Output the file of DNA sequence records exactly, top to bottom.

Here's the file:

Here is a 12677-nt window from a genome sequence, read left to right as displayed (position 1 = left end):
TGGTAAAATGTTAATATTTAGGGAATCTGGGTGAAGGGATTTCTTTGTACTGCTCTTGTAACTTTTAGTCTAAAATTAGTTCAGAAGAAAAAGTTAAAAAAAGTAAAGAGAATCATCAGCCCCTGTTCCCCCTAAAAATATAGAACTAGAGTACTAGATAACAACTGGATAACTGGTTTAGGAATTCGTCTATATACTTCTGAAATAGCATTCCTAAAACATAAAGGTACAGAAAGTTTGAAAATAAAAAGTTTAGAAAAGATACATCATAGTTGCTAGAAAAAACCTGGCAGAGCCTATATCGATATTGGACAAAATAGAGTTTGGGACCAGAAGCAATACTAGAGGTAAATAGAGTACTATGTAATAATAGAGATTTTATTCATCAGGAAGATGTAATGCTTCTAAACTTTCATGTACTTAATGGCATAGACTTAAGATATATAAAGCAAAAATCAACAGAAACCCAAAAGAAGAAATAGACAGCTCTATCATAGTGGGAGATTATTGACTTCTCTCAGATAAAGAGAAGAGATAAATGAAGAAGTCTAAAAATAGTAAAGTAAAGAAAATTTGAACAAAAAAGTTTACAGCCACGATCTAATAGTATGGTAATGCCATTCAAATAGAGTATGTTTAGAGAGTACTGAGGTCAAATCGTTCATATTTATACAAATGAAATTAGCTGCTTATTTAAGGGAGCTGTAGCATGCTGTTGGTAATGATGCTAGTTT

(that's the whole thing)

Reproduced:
Here is a 12677-nt window from a genome sequence, read left to right as displayed (position 1 = left end):
TGGTAAAATGTTAATATTTAGGGAATCTGGGTGAAGGGATTTCTTTGTACTGCTCTTGTAACTTTTAGTCTAAAATTAGTTCAGAAGAAAAAGTTAAAAAAAGTAAAGAGAATCATCAGCCCCTGTTCCCCCTAAAAATATAGAACTAGAGTACTAGATAACAACTGGATAACTGGTTTAGGAATTCGTCTATATACTTCTGAAATAGCATTCCTAAAACATAAAGGTACAGAAAGTTTGAAAATAAAAAGTTTAGAAAAGATACATCATAGTTGCTAGAAAAAACCTGGCAGAGCCTATATCGATATTGGACAAAATAGAGTTTGGGACCAGAAGCAATACTAGAGGTAAATAGAGTACTATGTAATAATAGAGATTTTATTCATCAGGAAGATGTAATGCTTCTAAACTTTCATGTACTTAATGGCATAGACTTAAGATATATAAAGCAAAAATCAACAGAAACCCAAAAGAAGAAATAGACAGCTCTATCATAGTGGGAGATTATTGACTTCTCTCAGATAAAGAGAAGAGATAAATGAAGAAGTCTAAAAATAGTAAAGTAAAGAAAATTTGAACAAAAAAGTTTACAGCCACGATCTAATAGTATGGTAATGCCATTCAAATAGAGTATGTTTAGAGAGTACTGAGGTCAAATCGTTCATATTTATACAAATGAAATTAGCTGCTTATTTAAGGGAGCTGTAGCATGCTGTTGGTAATGATGCTAGTTT